ABBOTT v. HACKENSACK MEDICAL CENTER et al
OPINION. Signed by Judge Claire C. Cecchi on 8/22/2017. (ld, )
NOT FOR PUBLICATION
UNITED STATES DISTRICT COURT
DISTRICT OF NEW JERSEY
PATRICIA HALL ABBOTT, as Decedent’s
Civil Action No.: 16-cv-693
ABBOTT LABORATORIES, HACKENSACK
UNIVERSITY MEDICAL CENTER, and
RICHARD RO$ENBLUTH, M.D.,
CECCHI, District Judge.
This matter comes before the Court on the motions of Defendants Hackensack University
Medical Center (“HUMC”) (ECF Nos. 20, 24) and Richard Rosenbiuth, M.D. (“Rosenbluth”)’
(ECF No. 23) to dismiss the Amended Complaint for lack of standing under Fed. R. Civ. P.
12(b)(l) and for failure to state a claim under Fed. R. Civ. P. 12(b)(6). Plaintiff Patricia Hall
Abbott (“Plaintiff’) is proceeding p
The Court has considered the submissions made in
support of and in opposition to the instant motions. The motions are decided without oral argument
under fed. R. Civ. P. 78(b).2 For the reasons set forth below, the motions to dismiss for lack of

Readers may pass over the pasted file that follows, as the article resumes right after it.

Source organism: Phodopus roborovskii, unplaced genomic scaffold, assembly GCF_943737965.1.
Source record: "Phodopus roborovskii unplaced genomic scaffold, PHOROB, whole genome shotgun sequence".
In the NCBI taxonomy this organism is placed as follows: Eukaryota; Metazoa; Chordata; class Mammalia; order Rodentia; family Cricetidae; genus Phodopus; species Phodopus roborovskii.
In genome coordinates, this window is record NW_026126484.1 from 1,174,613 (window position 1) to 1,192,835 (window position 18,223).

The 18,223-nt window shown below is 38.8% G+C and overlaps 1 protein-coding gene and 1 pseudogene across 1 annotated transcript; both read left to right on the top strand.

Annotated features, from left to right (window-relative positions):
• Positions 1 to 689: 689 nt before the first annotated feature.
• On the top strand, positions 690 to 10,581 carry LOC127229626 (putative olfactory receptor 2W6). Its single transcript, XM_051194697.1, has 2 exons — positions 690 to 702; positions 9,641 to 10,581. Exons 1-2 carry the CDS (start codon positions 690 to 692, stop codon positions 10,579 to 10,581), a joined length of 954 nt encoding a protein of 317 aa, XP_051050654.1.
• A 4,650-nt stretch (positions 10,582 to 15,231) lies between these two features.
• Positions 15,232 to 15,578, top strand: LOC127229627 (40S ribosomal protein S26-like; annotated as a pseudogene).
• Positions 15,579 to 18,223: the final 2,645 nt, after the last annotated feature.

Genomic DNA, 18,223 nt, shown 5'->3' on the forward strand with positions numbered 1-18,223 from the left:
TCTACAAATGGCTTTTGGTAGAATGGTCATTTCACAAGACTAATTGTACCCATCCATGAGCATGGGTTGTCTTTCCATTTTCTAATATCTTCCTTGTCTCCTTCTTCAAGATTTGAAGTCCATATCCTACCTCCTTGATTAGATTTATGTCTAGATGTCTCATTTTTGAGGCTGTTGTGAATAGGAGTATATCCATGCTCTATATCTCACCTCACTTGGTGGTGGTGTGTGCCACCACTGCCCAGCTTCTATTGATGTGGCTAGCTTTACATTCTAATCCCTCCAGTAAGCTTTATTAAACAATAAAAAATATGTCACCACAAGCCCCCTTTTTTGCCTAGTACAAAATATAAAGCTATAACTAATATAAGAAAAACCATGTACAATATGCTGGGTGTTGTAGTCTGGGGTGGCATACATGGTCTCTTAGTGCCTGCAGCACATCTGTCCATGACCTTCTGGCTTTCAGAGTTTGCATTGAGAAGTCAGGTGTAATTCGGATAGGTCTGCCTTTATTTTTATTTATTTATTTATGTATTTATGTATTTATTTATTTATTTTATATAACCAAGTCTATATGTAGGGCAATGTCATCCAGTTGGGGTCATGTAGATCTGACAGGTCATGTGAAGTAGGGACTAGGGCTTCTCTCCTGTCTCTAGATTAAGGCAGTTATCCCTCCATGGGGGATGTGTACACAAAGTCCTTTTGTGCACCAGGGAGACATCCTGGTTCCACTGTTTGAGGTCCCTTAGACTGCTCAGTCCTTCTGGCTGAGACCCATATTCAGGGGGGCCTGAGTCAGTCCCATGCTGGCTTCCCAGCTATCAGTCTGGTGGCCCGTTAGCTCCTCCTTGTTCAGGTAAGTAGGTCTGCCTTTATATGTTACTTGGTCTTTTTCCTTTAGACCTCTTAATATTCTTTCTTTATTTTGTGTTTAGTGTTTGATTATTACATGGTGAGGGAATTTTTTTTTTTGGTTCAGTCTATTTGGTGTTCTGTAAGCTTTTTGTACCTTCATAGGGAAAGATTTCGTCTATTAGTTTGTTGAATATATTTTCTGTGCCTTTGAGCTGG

standing are GRANTED, mooting the motions to dismiss for failure to state a claim.
In certain papers, Defendants HUMC and Rosenbiuth are incorrectly sued herein as “Hackensack
Medical Center” and “Robert Rosenbiuth, M.D.” respectively.
The Court considers any new arguments not presented by the parties to be waived. See Brenner
v. Local 514, United Bhd. of Carpenters & Joiners of Am., 927 F.2d 1283, 1298 (3d Cir. 1991).
This case concerns the death of Plaintiffs father (“Decedent”), a New Jersey resident who
died allegedly because Rosenbluth injected him with Lupron, a drug manufactured by Defendant
Abbott Laboratories (“Abbott Laboratories”),3 while Decedent was hospitalized at HUMC. (Am.
Compi. at 1). Plaintiff brings claims including wrongful death, “failure to produce medical
records” “[p]ursuant to N.J.A.C.8:43G-15.3 and NJAC.13:35-6.5” (id. at 6), and various statutory
and common law torts. Plaintiff commenced this action as a pç se litigant on February 8, 2016.
(ECF No. 1). On April 15, 2016, an attorney filed a notice of appearance on Plaintiffs behalf.
(ECF No. 3). Plaintiff, through this attorney, filed the Amended Complaint on September 6, 2016.
Plaintiff is no longer represented by this attorney, and is proceeding p
(ECF No. 19).
In the Amended Complaint, Plaintiff purports to bring this action solely on behalf of the
Decedent, rather than in her individual capacity. Plaintiff is captioned “Patricia Hall Abbott, as
Decedent’s Representative,” and she claims to be “authorized to bring this action on Decedent’s
behalf by Bergen County Surrogate’s Court Order.” (Am. Compl. at 1). The reference to a court